Khichdi is a buttery light blend of soft and smooth lentils and rice. I see Khichdi as one of the kings of traditional home-cooked food and unsurprisingly, it was popular with the great mughals. The magic of Khichdi is widely appreciated across Pakistan, northern India, eastern India and Bangladesh. The dish can also be found simmering away inside the kitchens of many Indian states like Bihar, Jharkhand, Uttar Pradesh, Odisha, Gujarat, Maharashtra, and Bengal (where it is called Bengali: খিচুড়ী khichuri). In Bengali tradition it is customary to cook Kichuri on rainy days.

Hugging a bowl of vegetable khichdi in the comfort of your home and listening to the patters, splashes and roars as the heavens unleash is incredibly soothing as we know, but as someone on a low GI diet I was dismayed to hear that Khichdi is not the way forward. The reason for traditional khichdi being a low GI diet faux-pas is much the same as why mashed potato would be so wrong, and that is that the rice in khichdi is cooked down to a mushy consistency which increases the GI level. When you love a food enough, there is usually a way to enjoy it in a healthier way so I have found a delicious solution using bulgur wheat that will definitely press all the right sensory buttons, perhaps leave you feeling a little virtuous and won’t make you feel sluggish!

My recipe includes vegetables, so you get a nutritious meal in a bowl. Now, for those of you already familiar with khichdi please don’t let your memories of eating stodgy and bland versions put you off this recipe. My dear friend did that very thing this weekend when I suggested making this dish, which I proclaimed I could eat all day long. ‘No…’ she stressed. ‘I won’t like it; it just doesn’t taste of anything’. I made it regardless as I do love a good challenge, but also I was certain that this recipe, spiked with warming ginger, garlic, whole spices and full of vegetables, could evoke an enchanted sigh from her.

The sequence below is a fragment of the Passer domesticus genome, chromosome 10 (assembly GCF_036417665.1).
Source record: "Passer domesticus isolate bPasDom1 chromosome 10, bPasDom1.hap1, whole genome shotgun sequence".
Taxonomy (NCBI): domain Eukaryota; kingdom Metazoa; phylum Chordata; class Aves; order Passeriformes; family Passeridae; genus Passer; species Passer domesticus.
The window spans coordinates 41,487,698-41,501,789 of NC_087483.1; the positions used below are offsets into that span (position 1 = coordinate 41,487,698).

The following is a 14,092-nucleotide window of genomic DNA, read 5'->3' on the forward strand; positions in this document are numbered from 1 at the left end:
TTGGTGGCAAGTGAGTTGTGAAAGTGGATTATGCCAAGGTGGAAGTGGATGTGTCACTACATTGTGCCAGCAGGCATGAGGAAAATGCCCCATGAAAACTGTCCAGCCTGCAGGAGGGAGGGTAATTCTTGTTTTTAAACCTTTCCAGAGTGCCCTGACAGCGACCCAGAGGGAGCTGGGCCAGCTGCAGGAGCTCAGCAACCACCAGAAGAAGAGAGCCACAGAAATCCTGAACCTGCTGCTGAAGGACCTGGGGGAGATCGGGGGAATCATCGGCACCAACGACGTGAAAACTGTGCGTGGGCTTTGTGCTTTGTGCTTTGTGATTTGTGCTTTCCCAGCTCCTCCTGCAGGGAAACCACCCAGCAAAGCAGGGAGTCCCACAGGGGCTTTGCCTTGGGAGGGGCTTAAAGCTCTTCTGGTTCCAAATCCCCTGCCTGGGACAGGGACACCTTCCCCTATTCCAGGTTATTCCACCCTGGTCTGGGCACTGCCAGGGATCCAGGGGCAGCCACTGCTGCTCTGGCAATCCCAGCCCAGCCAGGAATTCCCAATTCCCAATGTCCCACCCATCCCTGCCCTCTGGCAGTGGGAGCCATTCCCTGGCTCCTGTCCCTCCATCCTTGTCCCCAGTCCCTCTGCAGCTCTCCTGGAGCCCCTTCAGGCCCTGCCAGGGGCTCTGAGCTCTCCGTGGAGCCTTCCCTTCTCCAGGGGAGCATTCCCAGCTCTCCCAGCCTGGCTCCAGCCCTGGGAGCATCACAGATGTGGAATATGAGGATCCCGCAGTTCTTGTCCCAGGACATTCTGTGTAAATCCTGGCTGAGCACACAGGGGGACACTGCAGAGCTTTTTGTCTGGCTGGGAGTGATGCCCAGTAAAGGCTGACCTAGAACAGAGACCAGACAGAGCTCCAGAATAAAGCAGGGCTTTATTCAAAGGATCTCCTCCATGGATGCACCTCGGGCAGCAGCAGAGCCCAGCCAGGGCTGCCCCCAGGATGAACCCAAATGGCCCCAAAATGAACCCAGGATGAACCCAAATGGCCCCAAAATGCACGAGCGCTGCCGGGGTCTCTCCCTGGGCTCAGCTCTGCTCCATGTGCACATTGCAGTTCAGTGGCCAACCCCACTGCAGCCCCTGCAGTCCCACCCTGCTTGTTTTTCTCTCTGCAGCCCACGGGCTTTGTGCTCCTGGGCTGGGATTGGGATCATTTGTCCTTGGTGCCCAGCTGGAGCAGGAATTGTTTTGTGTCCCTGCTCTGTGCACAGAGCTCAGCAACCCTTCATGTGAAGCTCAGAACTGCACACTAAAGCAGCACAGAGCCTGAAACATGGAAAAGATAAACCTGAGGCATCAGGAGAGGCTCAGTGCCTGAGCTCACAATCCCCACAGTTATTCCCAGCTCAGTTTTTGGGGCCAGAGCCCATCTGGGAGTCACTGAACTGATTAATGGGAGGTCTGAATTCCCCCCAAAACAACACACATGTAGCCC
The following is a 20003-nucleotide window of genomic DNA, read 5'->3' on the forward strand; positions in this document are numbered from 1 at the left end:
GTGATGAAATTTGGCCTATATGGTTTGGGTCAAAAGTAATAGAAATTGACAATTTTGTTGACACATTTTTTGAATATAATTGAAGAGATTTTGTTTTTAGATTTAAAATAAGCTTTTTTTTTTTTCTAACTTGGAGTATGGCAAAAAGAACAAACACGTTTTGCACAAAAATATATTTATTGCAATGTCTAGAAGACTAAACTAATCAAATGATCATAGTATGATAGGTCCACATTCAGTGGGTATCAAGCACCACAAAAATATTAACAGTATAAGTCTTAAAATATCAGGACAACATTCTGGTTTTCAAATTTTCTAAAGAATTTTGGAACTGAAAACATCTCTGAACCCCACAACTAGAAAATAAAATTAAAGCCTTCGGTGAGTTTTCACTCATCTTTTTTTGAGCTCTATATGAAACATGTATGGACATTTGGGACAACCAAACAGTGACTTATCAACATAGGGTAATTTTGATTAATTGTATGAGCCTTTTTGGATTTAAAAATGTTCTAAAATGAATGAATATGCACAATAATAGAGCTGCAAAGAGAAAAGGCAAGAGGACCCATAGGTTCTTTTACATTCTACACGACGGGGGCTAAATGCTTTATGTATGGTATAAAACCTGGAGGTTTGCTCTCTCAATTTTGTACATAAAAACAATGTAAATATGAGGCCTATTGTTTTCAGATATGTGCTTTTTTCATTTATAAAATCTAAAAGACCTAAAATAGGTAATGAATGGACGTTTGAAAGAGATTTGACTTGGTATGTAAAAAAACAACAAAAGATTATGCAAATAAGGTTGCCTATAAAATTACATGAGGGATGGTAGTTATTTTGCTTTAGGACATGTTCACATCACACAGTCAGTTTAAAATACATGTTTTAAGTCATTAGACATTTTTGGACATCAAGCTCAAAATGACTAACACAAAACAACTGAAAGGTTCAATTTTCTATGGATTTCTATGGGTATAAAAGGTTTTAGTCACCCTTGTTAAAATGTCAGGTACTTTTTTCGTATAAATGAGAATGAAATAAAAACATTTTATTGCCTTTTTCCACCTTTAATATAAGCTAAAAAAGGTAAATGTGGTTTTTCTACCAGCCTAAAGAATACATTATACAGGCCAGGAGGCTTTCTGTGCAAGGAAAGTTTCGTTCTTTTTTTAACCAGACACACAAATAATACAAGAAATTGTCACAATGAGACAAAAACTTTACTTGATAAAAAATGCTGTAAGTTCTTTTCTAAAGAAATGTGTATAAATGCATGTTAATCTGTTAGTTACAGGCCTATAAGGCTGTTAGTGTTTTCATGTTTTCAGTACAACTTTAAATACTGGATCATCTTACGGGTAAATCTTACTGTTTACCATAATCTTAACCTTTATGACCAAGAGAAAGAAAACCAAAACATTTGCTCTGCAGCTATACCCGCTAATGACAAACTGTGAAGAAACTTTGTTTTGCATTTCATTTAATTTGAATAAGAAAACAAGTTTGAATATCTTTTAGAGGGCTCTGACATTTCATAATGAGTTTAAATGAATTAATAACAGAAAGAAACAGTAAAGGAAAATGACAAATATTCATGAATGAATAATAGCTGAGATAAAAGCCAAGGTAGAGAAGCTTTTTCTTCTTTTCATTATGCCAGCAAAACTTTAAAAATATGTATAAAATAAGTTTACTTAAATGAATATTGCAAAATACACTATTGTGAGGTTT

Deena’s No-Rice, Comforting Vegetable Khichdi

Ingredients

300g of split green moong dhal

180g of Bulgur wheat

½ head of a small/medium cauliflower, cut into bite size florets

One small/medium potato, peeled and cubed

A large onion, diced

1/3 cup of green beans

1/3 cup of sweet corn kernels

A handful of green beans, chopped into bite size pieces

2 large and fat cloves of garlic, minced 1 tsp of minced ginger

3 tbsp of rapeseed oil

2-3 green chillies, finely chopped

The spices A pinch of asafoetida, ½ tsp turmeric, 3 cloves, 4-5 curry leaves, salt to taste, 1 tsp cumin seeds, ½ mustard seeds, ½ tsp coriander seeds ¼ tsp black pepper

Method

1. Set the mung dhal to boil for 20-25 minutes. It should turn to a mushy consistency, but not be completely smooth.

2. Soak the bulgur wheat in boiling water, filling the level to just a couple of centimetres above the bulgur wheat

3. In a large and deep bottomed pan, heat the oil and then add the asafoetida, turmeric, curry leaves, cloves, coriander seeds and mustard seeds. Allow the mustard seeds to pop, and then add the chillies and sauté for a minute on a low flame. Stir in the diced onion and sauté until they start to soften. Then add in the minced ginger and garlic and continue to sauté until the onions are transparent.

4. Mix in the cauliflower, potatoes and green beans and then add the salt and black pepper. Allow them to cook for 7-8 minutes, or until the potato is soft enough to pierce through.